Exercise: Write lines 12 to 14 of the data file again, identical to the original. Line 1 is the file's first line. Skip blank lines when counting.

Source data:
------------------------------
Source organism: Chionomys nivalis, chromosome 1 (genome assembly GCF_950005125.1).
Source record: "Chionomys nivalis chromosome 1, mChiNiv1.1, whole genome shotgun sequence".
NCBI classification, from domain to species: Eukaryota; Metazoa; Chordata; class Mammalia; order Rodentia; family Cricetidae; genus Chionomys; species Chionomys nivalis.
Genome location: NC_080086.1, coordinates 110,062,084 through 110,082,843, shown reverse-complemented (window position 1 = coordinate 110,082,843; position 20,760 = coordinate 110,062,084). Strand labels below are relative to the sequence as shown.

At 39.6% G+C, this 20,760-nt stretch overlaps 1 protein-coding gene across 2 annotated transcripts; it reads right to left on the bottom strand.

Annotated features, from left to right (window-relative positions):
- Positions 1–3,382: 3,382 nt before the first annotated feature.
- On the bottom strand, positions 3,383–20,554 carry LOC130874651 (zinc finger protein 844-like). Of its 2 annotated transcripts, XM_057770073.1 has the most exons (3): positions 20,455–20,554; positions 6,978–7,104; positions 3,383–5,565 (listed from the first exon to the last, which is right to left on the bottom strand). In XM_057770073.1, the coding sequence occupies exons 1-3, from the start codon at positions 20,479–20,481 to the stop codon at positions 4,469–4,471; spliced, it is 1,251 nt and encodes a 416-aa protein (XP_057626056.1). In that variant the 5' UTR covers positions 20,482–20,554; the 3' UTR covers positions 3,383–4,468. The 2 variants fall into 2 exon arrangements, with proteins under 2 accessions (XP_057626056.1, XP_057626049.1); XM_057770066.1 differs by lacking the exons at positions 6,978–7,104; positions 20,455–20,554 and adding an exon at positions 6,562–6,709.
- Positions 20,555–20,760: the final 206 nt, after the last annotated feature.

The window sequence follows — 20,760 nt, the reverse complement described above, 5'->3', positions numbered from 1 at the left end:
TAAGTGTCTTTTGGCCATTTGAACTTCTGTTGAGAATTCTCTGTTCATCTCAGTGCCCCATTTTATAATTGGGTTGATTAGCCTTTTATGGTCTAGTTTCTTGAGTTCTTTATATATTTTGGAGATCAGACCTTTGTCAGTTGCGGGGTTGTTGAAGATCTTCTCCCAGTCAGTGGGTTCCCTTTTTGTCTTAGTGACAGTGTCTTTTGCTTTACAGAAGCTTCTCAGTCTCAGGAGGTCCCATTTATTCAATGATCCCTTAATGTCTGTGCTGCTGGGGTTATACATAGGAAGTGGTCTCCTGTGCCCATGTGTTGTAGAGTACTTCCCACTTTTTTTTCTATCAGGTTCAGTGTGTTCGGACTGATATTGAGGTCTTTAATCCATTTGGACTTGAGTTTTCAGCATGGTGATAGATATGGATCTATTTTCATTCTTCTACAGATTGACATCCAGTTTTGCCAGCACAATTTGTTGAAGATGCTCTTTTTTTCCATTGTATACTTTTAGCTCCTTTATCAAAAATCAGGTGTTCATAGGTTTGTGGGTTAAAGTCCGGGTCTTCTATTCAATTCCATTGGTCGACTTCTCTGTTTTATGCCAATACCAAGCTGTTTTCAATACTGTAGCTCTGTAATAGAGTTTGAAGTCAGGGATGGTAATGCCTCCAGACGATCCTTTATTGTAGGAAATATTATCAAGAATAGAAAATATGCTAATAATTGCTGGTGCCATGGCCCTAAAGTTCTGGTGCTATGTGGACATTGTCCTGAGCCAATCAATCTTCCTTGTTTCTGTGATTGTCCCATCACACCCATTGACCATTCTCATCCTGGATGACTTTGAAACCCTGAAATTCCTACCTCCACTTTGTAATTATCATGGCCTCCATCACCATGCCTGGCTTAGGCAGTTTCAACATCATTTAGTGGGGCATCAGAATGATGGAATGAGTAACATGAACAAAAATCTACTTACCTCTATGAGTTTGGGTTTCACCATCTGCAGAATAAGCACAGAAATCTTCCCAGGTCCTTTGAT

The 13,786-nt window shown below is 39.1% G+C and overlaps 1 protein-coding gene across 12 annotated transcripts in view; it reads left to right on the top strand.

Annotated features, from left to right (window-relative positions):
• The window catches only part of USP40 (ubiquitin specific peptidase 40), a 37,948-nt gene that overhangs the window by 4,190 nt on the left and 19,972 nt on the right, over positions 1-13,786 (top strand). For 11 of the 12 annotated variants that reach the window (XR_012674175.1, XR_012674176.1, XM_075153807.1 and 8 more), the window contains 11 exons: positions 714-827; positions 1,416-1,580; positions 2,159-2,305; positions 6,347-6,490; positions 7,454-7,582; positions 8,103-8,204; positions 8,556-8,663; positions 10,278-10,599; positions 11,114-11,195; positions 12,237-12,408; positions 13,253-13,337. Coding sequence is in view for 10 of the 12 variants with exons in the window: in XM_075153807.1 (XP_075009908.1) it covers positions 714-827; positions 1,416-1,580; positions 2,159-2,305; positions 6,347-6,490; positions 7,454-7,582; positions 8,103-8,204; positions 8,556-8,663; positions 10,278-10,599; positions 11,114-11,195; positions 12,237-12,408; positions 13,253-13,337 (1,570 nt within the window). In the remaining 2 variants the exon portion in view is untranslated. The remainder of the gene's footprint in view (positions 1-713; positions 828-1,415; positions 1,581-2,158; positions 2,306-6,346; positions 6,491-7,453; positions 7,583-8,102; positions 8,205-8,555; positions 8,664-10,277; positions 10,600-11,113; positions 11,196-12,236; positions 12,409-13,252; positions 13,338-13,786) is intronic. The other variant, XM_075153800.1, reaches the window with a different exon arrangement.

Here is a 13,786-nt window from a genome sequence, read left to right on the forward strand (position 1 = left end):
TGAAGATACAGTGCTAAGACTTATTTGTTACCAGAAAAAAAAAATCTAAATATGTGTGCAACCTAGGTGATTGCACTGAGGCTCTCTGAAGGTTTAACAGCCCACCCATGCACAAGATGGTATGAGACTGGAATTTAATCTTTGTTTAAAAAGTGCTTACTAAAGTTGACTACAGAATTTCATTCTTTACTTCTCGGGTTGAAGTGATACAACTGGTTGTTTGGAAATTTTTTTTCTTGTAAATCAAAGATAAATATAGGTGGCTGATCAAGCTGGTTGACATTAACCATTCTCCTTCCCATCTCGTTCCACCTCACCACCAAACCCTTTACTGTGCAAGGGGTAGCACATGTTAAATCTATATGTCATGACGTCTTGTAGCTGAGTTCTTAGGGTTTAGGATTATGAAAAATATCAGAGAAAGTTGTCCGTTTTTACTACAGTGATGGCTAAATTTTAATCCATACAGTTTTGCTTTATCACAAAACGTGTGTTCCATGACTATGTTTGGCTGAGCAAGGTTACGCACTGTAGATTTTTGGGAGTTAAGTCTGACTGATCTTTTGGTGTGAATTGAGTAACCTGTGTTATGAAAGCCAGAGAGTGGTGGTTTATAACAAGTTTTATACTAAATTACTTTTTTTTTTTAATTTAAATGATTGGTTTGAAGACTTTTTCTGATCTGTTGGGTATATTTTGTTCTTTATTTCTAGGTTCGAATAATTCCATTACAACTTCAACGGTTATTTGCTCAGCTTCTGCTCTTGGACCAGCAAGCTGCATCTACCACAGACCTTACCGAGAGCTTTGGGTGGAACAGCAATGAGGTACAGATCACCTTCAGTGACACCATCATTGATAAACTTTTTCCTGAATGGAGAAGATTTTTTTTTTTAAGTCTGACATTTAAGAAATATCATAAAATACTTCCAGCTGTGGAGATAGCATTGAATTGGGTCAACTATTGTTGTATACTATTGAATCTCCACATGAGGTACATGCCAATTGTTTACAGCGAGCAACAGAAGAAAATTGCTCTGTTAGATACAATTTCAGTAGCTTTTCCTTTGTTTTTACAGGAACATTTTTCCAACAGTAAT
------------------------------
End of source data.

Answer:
The 13,786-nt window shown below is 39.1% G+C and overlaps 1 protein-coding gene across 12 annotated transcripts in view; it reads left to right on the top strand.

Annotated features, from left to right (window-relative positions):
• The window catches only part of USP40 (ubiquitin specific peptidase 40), a 37,948-nt gene that overhangs the window by 4,190 nt on the left and 19,972 nt on the right, over positions 1-13,786 (top strand). For 11 of the 12 annotated variants that reach the window (XR_012674175.1, XR_012674176.1, XM_075153807.1 and 8 more), the window contains 11 exons: positions 714-827; positions 1,416-1,580; positions 2,159-2,305; positions 6,347-6,490; positions 7,454-7,582; positions 8,103-8,204; positions 8,556-8,663; positions 10,278-10,599; positions 11,114-11,195; positions 12,237-12,408; positions 13,253-13,337. Coding sequence is in view for 10 of the 12 variants with exons in the window: in XM_075153807.1 (XP_075009908.1) it covers positions 714-827; positions 1,416-1,580; positions 2,159-2,305; positions 6,347-6,490; positions 7,454-7,582; positions 8,103-8,204; positions 8,556-8,663; positions 10,278-10,599; positions 11,114-11,195; positions 12,237-12,408; positions 13,253-13,337 (1,570 nt within the window). In the remaining 2 variants the exon portion in view is untranslated. The remainder of the gene's footprint in view (positions 1-713; positions 828-1,415; positions 1,581-2,158; positions 2,306-6,346; positions 6,491-7,453; positions 7,583-8,102; positions 8,205-8,555; positions 8,664-10,277; positions 10,600-11,113; positions 11,196-12,236; positions 12,409-13,252; positions 13,338-13,786) is intronic. The other variant, XM_075153800.1, reaches the window with a different exon arrangement.